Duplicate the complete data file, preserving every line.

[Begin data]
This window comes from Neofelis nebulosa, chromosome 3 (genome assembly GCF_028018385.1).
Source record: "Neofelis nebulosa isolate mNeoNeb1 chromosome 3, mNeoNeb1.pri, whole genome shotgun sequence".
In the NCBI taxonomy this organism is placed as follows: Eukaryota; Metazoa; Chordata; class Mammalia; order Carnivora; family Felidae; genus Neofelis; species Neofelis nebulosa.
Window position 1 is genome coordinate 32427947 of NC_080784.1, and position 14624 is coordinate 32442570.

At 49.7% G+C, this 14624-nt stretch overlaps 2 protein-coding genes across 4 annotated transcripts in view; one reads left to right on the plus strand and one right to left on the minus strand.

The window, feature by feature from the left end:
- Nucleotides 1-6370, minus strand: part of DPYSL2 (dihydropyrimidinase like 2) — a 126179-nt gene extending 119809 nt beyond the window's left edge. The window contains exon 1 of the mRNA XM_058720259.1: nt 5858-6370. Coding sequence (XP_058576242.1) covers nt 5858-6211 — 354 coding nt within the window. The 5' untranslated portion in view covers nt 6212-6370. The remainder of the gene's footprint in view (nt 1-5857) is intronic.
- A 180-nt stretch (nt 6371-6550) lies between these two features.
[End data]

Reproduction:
This window comes from Neofelis nebulosa, chromosome 3 (genome assembly GCF_028018385.1).
Source record: "Neofelis nebulosa isolate mNeoNeb1 chromosome 3, mNeoNeb1.pri, whole genome shotgun sequence".
In the NCBI taxonomy this organism is placed as follows: Eukaryota; Metazoa; Chordata; class Mammalia; order Carnivora; family Felidae; genus Neofelis; species Neofelis nebulosa.
Window position 1 is genome coordinate 32427947 of NC_080784.1, and position 14624 is coordinate 32442570.

At 49.7% G+C, this 14624-nt stretch overlaps 2 protein-coding genes across 4 annotated transcripts in view; one reads left to right on the plus strand and one right to left on the minus strand.

The window, feature by feature from the left end:
- Nucleotides 1-6370, minus strand: part of DPYSL2 (dihydropyrimidinase like 2) — a 126179-nt gene extending 119809 nt beyond the window's left edge. The window contains exon 1 of the mRNA XM_058720259.1: nt 5858-6370. Coding sequence (XP_058576242.1) covers nt 5858-6211 — 354 coding nt within the window. The 5' untranslated portion in view covers nt 6212-6370. The remainder of the gene's footprint in view (nt 1-5857) is intronic.
- A 180-nt stretch (nt 6371-6550) lies between these two features.